Researchers studied the gut-to-central nervous system translocation of silver nanomaterials

Data:2023-07-13  |  【 A  A  A 】  |  【Print】 【Close

Recently, a research team led by Prof. CHEN Chunying from the National Center for Nanoscience and Technology (NCNST) of the Chinese Academy of Sciences (CAS) revealed that peripheral nerve fibers act as direct conduits for silver nanomaterials translocation from the gut to the central nervous systems (CNS).  Related research was published in Science Advances.

The transport route determines the final target organ and subsequent biological effects of exogenous nanoparticles (NPs), the specific transfer route map of NPs is crucial to unveiling their nanotoxicological as well as nanomedical potential. However, there are still substantial knowledge gaps in understanding of the transport of NPs from the gut to the CNS, which hinders both our understanding of the gut-CNS axis communication and the development of new therapeutic strategies that target CNS-associated diseases.

In this work, research team first revealed transfer routes for Ag NMs along the gut-CNS axis in addition to blood circulation. The authors demonstrate, both theoretically and experimentally, the direct translocation of Ag NMs from the gut to the CNS (both the brain and spinal cord) via peripheral nerve fibers. Using laser ablation and field flow fractionation inductively coupled plasma mass spectrometry, they show that Ag NMs administered by oral gavage became enriched in a particle state in the brain and spinal cord of mice while not efficiently entering the blood.

In addition, the vagus and spinal nerves mediate the transneuronal transport of Ag NMs along the gut-brain axis and gut–spinal cord axis, respectively, with specific gut cell subsets (enterocytes and enteric nerve cells) taking up significant levels of Ag NMs for transfer to the connected peripheral nerves using Cy-TOF analysis. This study implicates transneuronal transport as a mechanism for the direct trafficking of NPs, filling a crucial gap in our quest of understanding the behavior of NPs in biological systems.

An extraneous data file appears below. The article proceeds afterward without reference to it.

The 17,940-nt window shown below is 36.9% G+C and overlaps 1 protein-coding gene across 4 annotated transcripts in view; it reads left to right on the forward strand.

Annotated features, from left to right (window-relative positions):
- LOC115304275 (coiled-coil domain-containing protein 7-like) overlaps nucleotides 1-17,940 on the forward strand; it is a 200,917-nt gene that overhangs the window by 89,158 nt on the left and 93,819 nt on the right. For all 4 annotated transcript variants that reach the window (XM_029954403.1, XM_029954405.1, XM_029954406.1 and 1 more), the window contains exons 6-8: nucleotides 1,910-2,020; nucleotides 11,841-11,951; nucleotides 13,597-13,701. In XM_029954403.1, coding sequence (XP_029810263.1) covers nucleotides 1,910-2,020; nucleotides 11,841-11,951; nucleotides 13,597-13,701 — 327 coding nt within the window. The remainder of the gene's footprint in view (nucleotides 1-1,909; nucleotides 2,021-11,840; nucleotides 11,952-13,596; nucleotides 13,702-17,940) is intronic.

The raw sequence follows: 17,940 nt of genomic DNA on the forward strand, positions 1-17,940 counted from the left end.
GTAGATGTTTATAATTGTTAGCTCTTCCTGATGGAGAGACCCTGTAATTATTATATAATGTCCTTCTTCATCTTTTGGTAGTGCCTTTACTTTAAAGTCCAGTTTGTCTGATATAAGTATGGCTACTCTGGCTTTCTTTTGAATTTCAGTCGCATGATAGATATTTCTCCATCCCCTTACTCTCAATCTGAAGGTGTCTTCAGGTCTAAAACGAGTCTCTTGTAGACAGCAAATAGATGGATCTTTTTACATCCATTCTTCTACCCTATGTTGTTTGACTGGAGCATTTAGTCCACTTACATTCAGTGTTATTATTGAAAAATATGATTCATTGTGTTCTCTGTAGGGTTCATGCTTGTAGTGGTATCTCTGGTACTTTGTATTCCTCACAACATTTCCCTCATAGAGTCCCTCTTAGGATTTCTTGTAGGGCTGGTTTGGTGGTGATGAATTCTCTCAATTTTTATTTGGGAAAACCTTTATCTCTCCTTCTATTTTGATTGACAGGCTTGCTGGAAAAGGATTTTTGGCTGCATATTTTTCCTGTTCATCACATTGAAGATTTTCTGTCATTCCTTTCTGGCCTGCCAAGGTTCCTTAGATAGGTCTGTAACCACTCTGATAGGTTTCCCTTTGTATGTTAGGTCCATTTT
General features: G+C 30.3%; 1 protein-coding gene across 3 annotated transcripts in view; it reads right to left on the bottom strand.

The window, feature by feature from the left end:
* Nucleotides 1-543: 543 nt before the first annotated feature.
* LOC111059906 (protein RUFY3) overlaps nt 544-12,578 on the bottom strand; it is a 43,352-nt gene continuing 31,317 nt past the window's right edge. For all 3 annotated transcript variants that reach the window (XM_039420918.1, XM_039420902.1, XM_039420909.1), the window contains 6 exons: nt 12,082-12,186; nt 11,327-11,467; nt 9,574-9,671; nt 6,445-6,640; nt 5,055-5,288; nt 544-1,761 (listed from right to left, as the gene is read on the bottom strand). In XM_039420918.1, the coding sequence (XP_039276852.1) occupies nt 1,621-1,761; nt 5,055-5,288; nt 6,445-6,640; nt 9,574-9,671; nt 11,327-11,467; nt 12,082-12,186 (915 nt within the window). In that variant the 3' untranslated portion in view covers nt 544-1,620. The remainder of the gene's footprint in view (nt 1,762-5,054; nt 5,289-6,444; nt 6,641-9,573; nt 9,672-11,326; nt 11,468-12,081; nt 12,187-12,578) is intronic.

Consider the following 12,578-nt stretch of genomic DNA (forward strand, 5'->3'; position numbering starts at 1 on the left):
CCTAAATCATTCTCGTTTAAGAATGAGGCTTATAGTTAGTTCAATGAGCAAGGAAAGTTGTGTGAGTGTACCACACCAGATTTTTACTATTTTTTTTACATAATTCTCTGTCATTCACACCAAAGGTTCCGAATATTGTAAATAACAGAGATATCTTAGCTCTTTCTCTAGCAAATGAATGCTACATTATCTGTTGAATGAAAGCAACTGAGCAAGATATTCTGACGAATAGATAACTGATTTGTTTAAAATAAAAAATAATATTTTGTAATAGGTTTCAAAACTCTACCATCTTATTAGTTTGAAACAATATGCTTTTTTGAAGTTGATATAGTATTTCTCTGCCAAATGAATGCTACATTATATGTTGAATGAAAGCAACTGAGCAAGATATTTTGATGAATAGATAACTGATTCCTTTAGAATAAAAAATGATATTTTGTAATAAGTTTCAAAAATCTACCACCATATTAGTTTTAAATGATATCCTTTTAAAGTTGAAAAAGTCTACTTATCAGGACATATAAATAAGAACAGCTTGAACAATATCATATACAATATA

This research integrated a variety of innovative methods (laser ablation Inductively coupled plasma mass spectrometry, field flow fractionation, neurotomy, and single cell mass spectrometry) to break through the ‘classical pathway’ of blood circulation mediated nanoparticles transport. For the first time, it proposed that peripheral nerve fibers as the 'non-classical pathway' mediate nanoparticles transport between organs in the body. This path of nanoparticles in the living body provides important theoretical support for the development of nanomedicines targeting CNS-related diseases. 

Figure. The vagus nerves and spinal nerves mediate the transneuronal transport of silver nanoparticles along the gut-brain axis and gut-spinal cord axis. (Image by CHEN Chunying et al)




CHEN Chunying

National Center for Nanoscience and Technology (NCNST)


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